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Simulating the Fires in the World Trade Center.


pdf icon Simulating the Fires in the World Trade Center. (1327 K)
McGrattan, K. B.; Bouldin, C.

Volume 2;

Interflam 2004. (Interflam '04). International Interflam Conference, 10th Proceedings. Volume 2. July 5-7, 2004. Organised by Interscience Communications Ltd. in association with National Institute of Standards and Technology, Building Research Establishment; National Fire Protection Association; Society of Fire Protection Engineers; and Swedish National Testing and Research Institute, Edinburgh, Scotland, Interscience Communications Ltd., London, England, 999-1008 pp, 2004.

Keywords:

fire science; fire safety; World Trade Center; validation; experiments; simulation; temperature; fire investigations; building collapse; fire spread

Abstract:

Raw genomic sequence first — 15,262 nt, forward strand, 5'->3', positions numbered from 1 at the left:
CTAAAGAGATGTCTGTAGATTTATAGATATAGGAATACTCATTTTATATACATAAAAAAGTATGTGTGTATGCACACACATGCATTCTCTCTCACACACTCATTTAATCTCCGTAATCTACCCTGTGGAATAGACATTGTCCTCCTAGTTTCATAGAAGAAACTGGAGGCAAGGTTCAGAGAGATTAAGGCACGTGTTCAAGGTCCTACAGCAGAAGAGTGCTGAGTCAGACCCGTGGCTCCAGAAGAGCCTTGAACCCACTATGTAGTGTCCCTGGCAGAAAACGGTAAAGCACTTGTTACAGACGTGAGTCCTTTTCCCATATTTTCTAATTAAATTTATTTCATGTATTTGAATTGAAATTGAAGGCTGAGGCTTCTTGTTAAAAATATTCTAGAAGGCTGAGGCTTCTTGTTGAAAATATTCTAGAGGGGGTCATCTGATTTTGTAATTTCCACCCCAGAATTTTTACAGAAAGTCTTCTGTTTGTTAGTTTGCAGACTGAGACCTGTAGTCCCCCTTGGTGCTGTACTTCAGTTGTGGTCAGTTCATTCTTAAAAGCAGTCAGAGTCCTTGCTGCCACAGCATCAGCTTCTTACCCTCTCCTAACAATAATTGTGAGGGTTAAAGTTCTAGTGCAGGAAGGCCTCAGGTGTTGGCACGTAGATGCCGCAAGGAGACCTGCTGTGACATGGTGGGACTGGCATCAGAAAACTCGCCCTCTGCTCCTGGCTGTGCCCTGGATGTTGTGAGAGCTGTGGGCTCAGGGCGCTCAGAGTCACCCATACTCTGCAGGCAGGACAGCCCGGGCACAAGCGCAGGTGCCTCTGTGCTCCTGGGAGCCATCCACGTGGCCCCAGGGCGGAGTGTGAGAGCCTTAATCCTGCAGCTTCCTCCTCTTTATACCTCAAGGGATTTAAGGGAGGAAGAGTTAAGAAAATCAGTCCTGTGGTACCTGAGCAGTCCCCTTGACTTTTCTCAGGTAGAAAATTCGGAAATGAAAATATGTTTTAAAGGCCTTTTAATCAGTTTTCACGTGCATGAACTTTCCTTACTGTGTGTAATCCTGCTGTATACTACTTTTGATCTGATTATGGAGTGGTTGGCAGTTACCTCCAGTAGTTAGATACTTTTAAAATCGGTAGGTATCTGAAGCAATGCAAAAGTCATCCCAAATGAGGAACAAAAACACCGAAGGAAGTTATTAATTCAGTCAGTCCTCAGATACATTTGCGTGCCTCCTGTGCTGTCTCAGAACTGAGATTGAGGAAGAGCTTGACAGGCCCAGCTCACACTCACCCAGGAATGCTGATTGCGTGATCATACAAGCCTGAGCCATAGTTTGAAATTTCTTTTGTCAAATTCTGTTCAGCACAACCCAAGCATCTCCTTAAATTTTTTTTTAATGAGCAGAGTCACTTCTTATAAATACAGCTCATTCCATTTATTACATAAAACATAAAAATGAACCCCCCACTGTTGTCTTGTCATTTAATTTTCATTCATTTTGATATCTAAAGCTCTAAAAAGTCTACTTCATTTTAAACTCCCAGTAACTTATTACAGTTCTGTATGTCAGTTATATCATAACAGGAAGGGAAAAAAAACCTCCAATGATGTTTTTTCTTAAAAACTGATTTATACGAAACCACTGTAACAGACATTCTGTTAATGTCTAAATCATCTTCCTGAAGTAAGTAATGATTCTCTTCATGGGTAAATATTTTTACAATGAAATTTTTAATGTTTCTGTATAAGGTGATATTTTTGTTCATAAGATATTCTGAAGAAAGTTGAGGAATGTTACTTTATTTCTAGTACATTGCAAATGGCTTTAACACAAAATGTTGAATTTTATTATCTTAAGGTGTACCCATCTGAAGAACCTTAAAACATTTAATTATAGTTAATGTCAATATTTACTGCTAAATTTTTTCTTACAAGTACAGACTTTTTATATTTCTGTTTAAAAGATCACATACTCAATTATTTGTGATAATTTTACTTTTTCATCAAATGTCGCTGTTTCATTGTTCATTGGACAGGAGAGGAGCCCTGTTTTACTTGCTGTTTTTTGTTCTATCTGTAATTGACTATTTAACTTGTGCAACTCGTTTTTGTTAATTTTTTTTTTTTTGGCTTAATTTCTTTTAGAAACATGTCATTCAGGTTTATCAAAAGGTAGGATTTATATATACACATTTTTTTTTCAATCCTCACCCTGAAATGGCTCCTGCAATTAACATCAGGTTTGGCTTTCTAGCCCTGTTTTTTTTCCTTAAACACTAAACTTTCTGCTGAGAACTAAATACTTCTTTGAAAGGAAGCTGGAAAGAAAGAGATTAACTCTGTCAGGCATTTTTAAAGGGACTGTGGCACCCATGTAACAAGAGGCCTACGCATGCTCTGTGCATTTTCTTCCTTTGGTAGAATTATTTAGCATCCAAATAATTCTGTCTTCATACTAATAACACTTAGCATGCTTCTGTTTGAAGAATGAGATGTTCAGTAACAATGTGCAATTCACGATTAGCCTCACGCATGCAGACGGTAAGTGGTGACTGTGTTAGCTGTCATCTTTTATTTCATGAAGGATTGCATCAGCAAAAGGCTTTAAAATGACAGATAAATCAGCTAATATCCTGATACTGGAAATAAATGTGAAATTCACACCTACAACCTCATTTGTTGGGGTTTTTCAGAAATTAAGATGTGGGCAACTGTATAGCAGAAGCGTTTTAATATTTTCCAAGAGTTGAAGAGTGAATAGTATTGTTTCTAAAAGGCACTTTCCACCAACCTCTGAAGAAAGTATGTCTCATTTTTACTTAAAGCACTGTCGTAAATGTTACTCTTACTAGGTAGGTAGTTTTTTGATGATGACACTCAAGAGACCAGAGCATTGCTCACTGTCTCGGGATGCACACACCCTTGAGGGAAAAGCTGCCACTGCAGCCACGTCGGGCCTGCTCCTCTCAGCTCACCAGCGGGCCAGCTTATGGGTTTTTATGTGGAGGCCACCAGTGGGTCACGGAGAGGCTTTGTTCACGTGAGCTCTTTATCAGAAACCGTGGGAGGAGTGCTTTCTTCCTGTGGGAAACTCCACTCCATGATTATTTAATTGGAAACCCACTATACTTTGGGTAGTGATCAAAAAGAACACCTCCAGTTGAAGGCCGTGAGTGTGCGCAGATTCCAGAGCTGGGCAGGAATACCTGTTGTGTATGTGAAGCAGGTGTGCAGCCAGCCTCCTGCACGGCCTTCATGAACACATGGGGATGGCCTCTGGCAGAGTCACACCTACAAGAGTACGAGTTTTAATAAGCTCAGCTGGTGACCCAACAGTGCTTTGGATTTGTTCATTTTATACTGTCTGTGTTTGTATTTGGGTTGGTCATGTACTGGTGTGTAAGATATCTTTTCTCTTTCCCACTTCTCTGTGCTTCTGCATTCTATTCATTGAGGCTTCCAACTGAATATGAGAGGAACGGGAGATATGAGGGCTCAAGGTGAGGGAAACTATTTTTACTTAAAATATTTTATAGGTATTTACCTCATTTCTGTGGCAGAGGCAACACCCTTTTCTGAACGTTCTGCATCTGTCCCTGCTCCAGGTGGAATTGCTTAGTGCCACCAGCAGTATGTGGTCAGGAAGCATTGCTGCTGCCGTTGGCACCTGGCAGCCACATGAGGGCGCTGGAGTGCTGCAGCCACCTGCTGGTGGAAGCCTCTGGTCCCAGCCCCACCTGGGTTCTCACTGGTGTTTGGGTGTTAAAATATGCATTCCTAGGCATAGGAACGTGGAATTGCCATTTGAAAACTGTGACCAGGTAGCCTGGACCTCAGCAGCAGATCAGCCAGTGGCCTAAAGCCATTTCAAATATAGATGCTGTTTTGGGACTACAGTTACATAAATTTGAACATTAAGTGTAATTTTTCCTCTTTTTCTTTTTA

In the months following the attacks on the World Trade Center and the Pentagon, there was an active debate in the fire protection engineering community about the fires that erupted following the impact of the aircraft on the buildings. Because fires of this magnitude in these types of buildings are rare, there is a wide spectrum of opinion about the fire temperatures and their effect on the structural steel. Much of the fire literature consists of empirical correlations derived from experiments ranging from bench scale to room scale. Extrapolating these well-known correlations to the WTC requires a re-examination of the underlying assumptions. Many of these correlations are appropriate for a narrow range of fire sizes and building geometries, and can not be directly applied to the WTC fire scenarios. As a result, computer fire models that have been developed over the past decade are being applied to the analysis. The National Institute of Standards and Technology (NIST), an agency of the United States Department of Commerce, is conducting an investigation of the collapse of WTC 1, 2 and 7. WTC 1 and 2 were the 110 floor towers, and WTC 7 was the 47 floor office building north of WTC 1 that collapsed at 5:20 in the afternoon of September 11, 2001. As part of the investigation, NIST has conducted simulations of the fires in each building using a computational fluid dynamics (CFD) model known as the Fire Dynamics Simulator (FDS). This paper will describe the experiments conducted at NIST to calibrate and validate the FDS model for use in the WTC project, and it will describe the techniques developed to simulate the very extensive fires that spread over 6 to 12 floors in the different buildings. This paper does not present any of the subsequent work to analyze the thermal response of the steel structure, nor does it present any collapse hypotheses. These efforts will be described elsewhere.